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The Coaching Corner with Michael Riegel: Meet Them Before You Move Them: Attitude and The Power of Language

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I would often hear managers and leaders say that it’s all about attitude and that, for those team members who might be struggling or not delivering as expected, if they only had a better attitude then their results would improve. I could not disagree more, and I had to learn it the hard way. Attitude can be tricky and is subjective. You might describe it differently than I do, or your colleague, or your manager. What exactly is attitude? As construction professionals, we might be described as professional problem solvers. That was a term of honor to me, but my attitude that went along with it was not always helpful.

Look on the bright side. I suspect that this phrase was in my arsenal in trying to help others through particular situations. It did not really become apparent how damaging that attitude can be until I was the one who did not want to look on the bright side. There will be times when the person you want to help just needs to sit with a challenge. It is important to acknowledge that your colleague or team member may be struggling without encouraging them to see how it will all work out for the best. A better approach may be “I can see how that is a challenge.”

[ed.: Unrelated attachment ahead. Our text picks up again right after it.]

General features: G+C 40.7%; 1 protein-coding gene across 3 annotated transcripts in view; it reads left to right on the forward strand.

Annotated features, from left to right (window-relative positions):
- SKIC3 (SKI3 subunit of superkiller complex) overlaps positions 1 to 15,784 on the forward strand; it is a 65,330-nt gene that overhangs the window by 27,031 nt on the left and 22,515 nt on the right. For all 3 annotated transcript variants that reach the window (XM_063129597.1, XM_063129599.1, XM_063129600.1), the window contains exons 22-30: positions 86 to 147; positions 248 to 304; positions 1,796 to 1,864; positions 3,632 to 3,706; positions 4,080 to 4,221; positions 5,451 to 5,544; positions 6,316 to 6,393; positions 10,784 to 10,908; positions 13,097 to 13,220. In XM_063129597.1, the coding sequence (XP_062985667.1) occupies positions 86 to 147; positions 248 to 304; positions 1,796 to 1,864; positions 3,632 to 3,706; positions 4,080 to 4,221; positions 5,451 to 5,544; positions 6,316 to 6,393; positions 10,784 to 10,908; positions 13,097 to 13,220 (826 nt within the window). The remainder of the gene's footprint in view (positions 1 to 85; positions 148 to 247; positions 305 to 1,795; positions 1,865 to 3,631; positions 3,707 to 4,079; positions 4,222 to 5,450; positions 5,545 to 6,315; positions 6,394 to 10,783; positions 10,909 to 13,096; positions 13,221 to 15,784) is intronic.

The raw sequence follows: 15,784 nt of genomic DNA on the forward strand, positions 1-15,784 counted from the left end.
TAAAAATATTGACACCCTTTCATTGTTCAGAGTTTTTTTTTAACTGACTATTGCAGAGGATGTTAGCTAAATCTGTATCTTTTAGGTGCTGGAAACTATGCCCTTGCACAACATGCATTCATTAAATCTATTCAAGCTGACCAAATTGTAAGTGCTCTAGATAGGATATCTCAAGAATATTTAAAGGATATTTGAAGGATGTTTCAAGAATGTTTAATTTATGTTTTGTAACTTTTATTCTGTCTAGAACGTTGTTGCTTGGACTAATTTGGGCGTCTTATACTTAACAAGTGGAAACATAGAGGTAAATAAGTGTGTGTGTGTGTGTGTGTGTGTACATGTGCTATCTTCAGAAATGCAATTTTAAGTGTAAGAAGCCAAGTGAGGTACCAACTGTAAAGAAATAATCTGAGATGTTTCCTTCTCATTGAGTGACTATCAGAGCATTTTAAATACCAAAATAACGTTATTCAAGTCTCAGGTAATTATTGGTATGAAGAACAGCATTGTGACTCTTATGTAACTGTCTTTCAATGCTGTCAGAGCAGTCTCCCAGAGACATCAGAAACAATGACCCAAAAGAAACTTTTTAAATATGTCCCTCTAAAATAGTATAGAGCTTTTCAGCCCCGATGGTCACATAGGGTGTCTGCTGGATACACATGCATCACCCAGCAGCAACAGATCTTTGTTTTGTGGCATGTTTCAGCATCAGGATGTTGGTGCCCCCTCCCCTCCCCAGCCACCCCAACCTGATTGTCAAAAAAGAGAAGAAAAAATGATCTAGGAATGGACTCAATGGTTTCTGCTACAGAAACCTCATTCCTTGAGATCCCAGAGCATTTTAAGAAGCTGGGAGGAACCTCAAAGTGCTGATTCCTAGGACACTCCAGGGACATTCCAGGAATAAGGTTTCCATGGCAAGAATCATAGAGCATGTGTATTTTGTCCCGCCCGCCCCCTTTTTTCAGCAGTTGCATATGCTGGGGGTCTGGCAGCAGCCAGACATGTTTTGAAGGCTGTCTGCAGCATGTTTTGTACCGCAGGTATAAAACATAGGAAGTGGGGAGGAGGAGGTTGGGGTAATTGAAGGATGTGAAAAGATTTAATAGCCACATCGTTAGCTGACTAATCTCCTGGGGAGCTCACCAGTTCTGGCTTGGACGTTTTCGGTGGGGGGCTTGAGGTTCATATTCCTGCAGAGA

Just relax. We can easily fall into the trap of wanting for others that which we need or want. If you generally remain calm, even under adverse situations, there can be a sense that remaining calm is the right approach. I had to learn from my daughter Sophie that “just relax” was unrealistic, impossible, and dismissive. Even when you are trying to help, you may have no idea what the other person is dealing with. This is particularly true in the last 18 months with the rise in mental health challenges, anxiety, depression, and more. Sophie wrote a book for teens and parents about her mental health challenges called Don’t Tell Me to Relax. Sometimes, the child teaches the parent and I learned that a more helpful approach was “what do you need right now?”

I do believe that a positive attitude generally leads to positive outcomes. A shift in your own approach or attitude to being helpful will likely be noticed and appreciated by those you are trying to help. Trying to force a sunny and positive attitude with those around you may have the opposite effect you really want.

I look forward to continuing the conversation and, if there are any topics you’d like to see covered, you can reach me at 

Michael Riegel


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